Electronics - drop 12V to 3.6v

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Im hoping to power one of those wind up camping lanterns from the ships battery, so i need to drop aprox 12v to 3.6v, current negligible as its only running a few LEDs. Im hoping someone can point me to a dc-dc volt dropper i can wire straight in, otherwise what resistance could i put in the circuit to achieve this. Thanks, Matt
 

johnalison

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Widely available I believe. I got mine yonks ago but someone mentioned Maplin in a similar post recently. Mine is switchable between about 2v and 12v in steps and I use it for a portable radio.
 

europe172

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I used an old mobile phone car charger, just cut off the top and wire the 12v striaght in, the output is often about 5v
 

whiteoaks7

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If they are LEDs you won't need anything more than a resistor - ohms law V = IR or R = V/I take V as the max it will see i.e. the charging voltage (say 14V) less 1.2, and divide by I (in mA) for a result in kOhms. So if it takes 30mA you get (14-1.2)/30 = 0.42 kOhms so use 470 Ohms (next nearest available size up). You also need to know the wattage for the resistor given by I*I*R, in the example (30*30*470)/1000000 = 0.423 Watts so next size up 0.5W. Watts are important if you dont want the resistor to become a fuse! Just connect the resistor in the positive line from the supply (if it's on a cig lighter plug you can lose it inside).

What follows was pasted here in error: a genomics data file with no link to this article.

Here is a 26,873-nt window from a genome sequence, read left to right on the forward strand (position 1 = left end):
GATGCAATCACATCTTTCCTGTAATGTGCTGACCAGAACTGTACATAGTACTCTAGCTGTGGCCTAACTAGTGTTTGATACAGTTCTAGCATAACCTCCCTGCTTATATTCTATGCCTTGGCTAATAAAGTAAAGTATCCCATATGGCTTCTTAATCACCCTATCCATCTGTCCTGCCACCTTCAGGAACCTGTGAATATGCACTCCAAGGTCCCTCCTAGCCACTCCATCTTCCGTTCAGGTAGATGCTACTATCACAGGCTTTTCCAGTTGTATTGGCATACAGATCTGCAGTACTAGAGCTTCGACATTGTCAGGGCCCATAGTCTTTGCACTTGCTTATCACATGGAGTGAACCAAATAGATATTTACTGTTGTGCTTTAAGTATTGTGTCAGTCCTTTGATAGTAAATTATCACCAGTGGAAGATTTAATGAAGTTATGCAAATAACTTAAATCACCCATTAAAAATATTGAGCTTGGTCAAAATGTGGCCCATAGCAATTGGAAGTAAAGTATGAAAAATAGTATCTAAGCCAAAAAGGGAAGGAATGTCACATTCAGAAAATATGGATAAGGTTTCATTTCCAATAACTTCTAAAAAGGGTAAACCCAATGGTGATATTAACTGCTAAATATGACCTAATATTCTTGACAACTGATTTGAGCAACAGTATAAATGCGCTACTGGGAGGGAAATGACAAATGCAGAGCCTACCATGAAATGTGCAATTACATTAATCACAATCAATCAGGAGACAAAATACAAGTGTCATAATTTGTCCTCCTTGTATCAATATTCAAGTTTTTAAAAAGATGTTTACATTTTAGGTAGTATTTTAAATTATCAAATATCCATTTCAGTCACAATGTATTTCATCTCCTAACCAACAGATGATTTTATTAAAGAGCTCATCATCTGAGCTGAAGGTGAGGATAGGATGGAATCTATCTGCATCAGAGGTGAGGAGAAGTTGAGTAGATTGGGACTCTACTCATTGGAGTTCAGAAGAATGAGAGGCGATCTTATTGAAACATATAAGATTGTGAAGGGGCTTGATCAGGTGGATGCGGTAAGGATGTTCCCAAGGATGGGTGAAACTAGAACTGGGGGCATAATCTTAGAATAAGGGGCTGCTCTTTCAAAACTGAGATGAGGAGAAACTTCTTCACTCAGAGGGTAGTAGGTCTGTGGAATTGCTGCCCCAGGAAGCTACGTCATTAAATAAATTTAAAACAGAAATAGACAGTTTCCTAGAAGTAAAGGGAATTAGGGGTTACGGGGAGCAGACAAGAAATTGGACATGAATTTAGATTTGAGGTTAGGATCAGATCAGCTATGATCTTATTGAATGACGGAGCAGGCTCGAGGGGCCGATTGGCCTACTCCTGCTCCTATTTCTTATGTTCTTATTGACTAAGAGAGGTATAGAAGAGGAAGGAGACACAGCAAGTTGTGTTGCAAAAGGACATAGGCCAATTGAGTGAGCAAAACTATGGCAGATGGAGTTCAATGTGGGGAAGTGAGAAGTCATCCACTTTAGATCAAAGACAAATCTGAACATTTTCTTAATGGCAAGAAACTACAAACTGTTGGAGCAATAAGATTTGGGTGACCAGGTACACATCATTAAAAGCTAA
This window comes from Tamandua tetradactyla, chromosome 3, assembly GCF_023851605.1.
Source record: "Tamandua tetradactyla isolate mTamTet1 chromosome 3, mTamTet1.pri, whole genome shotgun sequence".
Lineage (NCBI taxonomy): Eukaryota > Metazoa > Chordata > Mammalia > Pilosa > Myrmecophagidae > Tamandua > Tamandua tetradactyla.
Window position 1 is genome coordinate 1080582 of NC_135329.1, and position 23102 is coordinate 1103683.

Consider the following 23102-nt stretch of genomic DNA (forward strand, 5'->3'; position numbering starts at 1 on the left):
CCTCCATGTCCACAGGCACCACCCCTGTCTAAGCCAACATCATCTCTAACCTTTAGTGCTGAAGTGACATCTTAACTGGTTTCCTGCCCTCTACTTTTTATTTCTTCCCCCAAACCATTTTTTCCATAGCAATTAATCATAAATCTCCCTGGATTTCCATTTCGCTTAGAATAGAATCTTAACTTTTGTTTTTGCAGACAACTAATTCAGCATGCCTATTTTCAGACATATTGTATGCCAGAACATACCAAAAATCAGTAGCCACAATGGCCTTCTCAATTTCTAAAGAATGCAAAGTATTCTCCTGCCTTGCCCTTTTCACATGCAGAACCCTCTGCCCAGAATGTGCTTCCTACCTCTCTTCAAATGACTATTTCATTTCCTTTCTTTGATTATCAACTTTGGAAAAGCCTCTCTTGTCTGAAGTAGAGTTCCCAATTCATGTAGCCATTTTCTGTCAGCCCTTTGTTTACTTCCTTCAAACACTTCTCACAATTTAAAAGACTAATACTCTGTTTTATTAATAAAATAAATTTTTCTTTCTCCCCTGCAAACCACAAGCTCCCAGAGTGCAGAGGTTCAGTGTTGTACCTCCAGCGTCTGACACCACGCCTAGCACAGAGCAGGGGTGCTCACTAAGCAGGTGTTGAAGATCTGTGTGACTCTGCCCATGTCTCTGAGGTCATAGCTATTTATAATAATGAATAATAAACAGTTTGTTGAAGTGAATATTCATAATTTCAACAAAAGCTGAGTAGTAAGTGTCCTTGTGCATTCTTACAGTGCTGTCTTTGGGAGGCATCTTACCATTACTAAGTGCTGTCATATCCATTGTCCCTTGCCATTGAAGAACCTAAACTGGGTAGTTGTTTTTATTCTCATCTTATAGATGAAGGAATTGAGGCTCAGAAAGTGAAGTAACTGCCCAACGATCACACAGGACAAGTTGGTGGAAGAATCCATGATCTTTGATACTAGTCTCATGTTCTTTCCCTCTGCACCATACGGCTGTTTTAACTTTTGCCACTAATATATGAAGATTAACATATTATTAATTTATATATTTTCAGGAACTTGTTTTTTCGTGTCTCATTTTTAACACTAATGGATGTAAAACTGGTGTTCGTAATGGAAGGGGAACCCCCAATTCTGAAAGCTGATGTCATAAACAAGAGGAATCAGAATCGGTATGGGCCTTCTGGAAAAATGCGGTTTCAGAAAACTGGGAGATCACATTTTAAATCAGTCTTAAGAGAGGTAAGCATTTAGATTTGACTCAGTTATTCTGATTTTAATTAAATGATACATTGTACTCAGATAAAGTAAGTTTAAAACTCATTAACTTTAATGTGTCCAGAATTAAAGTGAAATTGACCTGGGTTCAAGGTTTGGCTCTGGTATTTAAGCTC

If you're stuck pm me with the current in mA, but I might not be able to answer for a few days.

Cheers
 

Norman_E

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Wire 4 of them in series, 4 X 3.6 volts = 14.4 volts which is the maximum voltage you should have when the batteries are on charge, so you wont blow the LEDs through having too high a voltage. I would still expect them to work when battery voltage is down to 12. If the lantern has multiple LEDs in it just put four of them in series.
 

whiteoaks7

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Sorry - made a small mistake so before anyone else pounces on me here is the correction:

i.e. the charging voltage (say 14V) less 1.2, and divide by I (in mA) for a result in kOhms. So if it takes 30mA you get (14-1.2)/30 = 0.42 kOhms

The '1.2' is correct for an LED but you will already have a resistor to allow the lamp to work at 3.6 volts so the formula should be:

i.e. the charging voltage (say 14V) less 3.6, and divide by I (in mA) for a result in kOhms. So if it takes 30mA you get (14-3.6)/30 = 0.34 kOhms so use 330 Ohms.

The resistor will need to dump 0.33 Watts or greater.


Hope that clears it up.
 
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